Thus once the decision was made to trade Harden, this became a transition year. Win or lose, a transition year.
The trouble is, Thunder history and Thunder culture, limited though both are, do not cotton to defeat. Patience doesn't come easy to us, since we've never had to actually use it on the NBA stage. Oklahoma City had to wait one solitary season for a franchise — the year between the Hornets' departure and the Thunder's arrival — and one solitary season for a good team. Nobody in the NBA's crying a river for OKC.
And it doesn't help that the Thunder players aren't crazy about pacing, either. Westbrook plays every game like he's dribbling into a burning building, and Durant treats rest like it's punishment. He sat out 28 seconds of the Heat game — LeBron sat out eight minutes — and that only because Durant fouled out.
So when the Thunder loses, especially a marquee game like the Heat, especially a mental-barrier game like the Heat, it seems as if the Thunder has derailed.
But the truth is, Durant and Westbrook still are only 24. Serge Ibaka is 23. More help is on the way. The Thunder is ahead of schedule, not behind schedule, no matter what the scoreboard said when Miami was in town.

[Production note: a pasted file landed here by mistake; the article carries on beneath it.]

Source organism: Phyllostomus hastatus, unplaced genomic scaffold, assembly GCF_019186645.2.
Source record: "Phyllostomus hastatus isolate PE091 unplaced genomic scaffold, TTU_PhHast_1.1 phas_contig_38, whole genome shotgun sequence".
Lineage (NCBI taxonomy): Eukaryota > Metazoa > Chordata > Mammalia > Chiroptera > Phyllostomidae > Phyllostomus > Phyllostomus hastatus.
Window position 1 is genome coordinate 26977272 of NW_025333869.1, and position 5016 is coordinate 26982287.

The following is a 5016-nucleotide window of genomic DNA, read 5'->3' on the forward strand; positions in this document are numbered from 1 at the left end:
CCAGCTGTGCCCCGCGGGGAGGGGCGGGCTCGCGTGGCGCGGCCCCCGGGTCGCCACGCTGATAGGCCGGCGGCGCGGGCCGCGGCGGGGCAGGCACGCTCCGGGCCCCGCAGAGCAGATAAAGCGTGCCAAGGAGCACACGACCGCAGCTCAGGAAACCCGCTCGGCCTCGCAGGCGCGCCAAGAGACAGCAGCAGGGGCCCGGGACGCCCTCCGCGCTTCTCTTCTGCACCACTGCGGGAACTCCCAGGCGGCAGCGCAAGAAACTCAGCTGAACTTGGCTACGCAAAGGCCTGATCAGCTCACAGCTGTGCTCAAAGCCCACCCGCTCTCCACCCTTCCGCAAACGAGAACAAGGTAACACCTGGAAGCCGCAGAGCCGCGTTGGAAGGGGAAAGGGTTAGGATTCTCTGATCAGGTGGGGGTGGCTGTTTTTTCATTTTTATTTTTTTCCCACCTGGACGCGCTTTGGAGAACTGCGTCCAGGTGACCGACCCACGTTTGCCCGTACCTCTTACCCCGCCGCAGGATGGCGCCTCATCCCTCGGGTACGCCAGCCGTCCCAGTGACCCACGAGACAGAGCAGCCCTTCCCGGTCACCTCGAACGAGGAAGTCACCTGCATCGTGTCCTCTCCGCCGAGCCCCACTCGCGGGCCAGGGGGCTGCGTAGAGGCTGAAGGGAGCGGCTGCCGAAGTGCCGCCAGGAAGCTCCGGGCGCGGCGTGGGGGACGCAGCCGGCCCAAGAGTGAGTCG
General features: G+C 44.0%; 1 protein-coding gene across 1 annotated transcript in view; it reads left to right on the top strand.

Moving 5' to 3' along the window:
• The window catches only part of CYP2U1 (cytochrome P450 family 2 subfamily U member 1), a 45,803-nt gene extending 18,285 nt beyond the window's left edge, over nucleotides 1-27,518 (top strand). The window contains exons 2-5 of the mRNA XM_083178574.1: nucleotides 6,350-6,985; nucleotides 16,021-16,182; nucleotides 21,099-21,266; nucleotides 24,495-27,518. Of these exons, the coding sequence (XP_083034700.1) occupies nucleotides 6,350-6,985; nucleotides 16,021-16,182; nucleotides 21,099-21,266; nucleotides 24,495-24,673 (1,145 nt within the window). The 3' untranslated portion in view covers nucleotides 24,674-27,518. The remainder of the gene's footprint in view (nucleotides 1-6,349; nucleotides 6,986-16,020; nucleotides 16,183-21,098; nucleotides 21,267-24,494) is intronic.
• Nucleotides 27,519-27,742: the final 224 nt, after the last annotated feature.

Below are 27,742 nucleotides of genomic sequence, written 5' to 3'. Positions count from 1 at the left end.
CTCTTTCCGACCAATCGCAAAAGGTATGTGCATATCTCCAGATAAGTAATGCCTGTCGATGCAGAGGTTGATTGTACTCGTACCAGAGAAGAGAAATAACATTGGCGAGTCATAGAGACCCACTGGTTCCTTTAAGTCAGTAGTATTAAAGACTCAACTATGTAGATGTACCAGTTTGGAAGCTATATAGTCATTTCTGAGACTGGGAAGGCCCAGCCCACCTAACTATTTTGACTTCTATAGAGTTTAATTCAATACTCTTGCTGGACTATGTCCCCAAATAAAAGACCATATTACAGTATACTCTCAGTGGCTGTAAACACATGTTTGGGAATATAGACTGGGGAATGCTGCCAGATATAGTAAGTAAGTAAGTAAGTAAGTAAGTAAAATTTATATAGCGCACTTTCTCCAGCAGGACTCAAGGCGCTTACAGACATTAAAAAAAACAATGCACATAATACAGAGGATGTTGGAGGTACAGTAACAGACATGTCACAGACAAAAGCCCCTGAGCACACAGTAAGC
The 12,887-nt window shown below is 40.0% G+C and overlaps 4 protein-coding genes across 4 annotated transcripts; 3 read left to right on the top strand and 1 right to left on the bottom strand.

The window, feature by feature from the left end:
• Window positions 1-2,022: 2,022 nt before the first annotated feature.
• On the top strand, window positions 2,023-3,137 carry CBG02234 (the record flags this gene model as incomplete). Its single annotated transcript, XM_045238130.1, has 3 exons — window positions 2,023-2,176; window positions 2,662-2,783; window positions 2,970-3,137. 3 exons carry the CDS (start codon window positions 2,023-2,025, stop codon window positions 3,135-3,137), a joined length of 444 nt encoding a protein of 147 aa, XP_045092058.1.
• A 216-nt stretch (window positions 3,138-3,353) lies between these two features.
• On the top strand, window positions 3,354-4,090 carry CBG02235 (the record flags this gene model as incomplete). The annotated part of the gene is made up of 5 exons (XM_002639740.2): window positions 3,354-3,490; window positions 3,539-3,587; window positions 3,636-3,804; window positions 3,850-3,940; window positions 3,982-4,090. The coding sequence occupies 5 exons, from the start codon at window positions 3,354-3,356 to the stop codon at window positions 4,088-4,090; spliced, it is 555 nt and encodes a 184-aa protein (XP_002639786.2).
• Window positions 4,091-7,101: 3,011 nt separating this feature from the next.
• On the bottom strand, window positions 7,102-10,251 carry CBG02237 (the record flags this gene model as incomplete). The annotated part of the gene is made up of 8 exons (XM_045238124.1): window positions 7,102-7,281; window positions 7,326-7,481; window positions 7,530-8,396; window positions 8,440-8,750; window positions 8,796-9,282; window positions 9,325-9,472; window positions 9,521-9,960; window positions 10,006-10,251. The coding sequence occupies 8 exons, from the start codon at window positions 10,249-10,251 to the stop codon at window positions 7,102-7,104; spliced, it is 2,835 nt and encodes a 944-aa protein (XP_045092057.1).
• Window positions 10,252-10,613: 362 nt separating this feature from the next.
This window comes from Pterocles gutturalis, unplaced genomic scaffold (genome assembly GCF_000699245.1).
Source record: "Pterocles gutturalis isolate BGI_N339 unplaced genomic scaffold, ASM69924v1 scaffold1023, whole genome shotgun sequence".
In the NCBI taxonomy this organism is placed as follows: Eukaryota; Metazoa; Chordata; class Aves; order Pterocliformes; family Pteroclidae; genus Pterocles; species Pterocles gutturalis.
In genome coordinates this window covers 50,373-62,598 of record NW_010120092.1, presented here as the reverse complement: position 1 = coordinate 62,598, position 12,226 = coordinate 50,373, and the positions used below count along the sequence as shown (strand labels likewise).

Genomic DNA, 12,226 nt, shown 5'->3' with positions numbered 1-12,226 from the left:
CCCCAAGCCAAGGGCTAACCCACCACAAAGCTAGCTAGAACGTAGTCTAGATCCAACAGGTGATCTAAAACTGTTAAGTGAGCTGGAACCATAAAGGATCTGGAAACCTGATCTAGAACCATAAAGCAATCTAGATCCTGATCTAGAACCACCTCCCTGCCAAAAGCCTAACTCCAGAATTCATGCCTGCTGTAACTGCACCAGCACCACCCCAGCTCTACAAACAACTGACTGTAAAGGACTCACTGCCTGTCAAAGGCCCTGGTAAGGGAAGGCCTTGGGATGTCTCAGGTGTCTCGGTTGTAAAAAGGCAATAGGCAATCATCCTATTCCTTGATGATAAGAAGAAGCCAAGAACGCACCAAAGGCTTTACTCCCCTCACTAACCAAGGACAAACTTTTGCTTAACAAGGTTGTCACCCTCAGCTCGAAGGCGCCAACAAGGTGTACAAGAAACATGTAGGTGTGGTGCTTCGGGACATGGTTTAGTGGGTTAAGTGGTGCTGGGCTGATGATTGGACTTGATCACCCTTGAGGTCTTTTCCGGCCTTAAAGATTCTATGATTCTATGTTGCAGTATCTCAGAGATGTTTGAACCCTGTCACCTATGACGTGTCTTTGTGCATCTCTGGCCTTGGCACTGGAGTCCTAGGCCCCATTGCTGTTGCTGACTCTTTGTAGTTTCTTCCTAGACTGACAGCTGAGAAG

That's why the break came at a good time. To remind us, that every time we get impatient and think the Thunder can't scale a certain height, be it avoid 70 defeats in 2008-09 or compete with the Lakers in that 2010 playoff series or rally against the Spurs in the 2012 West finals, they remind us otherwise.
Berry Tramel: Berry can be reached at (405) 760-8080 or at firstname.lastname@example.org. He can be heard Monday through Friday from 4:40-5:20 p.m. on The Sports Animal radio network, including FM-98.1. You can also view his personality page at newsok.com/berrytramel.